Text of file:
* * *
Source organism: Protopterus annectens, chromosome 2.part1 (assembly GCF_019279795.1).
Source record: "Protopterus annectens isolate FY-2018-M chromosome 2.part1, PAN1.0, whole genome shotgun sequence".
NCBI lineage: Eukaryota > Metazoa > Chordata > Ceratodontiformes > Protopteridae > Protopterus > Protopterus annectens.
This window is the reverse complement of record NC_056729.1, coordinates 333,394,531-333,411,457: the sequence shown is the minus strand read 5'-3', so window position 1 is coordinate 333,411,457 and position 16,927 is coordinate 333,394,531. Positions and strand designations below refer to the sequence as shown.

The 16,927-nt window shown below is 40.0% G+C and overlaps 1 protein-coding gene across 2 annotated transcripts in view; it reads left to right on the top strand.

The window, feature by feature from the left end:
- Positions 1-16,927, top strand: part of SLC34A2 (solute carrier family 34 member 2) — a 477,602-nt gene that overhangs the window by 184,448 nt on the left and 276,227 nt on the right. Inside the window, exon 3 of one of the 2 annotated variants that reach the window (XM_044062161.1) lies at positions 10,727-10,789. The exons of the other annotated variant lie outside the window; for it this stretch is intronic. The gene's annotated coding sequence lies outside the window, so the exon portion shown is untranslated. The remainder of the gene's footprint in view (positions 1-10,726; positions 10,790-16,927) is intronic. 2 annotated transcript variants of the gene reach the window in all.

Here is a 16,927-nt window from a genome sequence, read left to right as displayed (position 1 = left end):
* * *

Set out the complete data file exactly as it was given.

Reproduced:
Source organism: Protopterus annectens, chromosome 2.part1 (assembly GCF_019279795.1).
Source record: "Protopterus annectens isolate FY-2018-M chromosome 2.part1, PAN1.0, whole genome shotgun sequence".
NCBI lineage: Eukaryota > Metazoa > Chordata > Ceratodontiformes > Protopteridae > Protopterus > Protopterus annectens.
This window is the reverse complement of record NC_056729.1, coordinates 333,394,531-333,411,457: the sequence shown is the minus strand read 5'-3', so window position 1 is coordinate 333,411,457 and position 16,927 is coordinate 333,394,531. Positions and strand designations below refer to the sequence as shown.

The 16,927-nt window shown below is 40.0% G+C and overlaps 1 protein-coding gene across 2 annotated transcripts in view; it reads left to right on the top strand.

The window, feature by feature from the left end:
- Positions 1-16,927, top strand: part of SLC34A2 (solute carrier family 34 member 2) — a 477,602-nt gene that overhangs the window by 184,448 nt on the left and 276,227 nt on the right. Inside the window, exon 3 of one of the 2 annotated variants that reach the window (XM_044062161.1) lies at positions 10,727-10,789. The exons of the other annotated variant lie outside the window; for it this stretch is intronic. The gene's annotated coding sequence lies outside the window, so the exon portion shown is untranslated. The remainder of the gene's footprint in view (positions 1-10,726; positions 10,790-16,927) is intronic. 2 annotated transcript variants of the gene reach the window in all.

Here is a 16,927-nt window from a genome sequence, read left to right as displayed (position 1 = left end):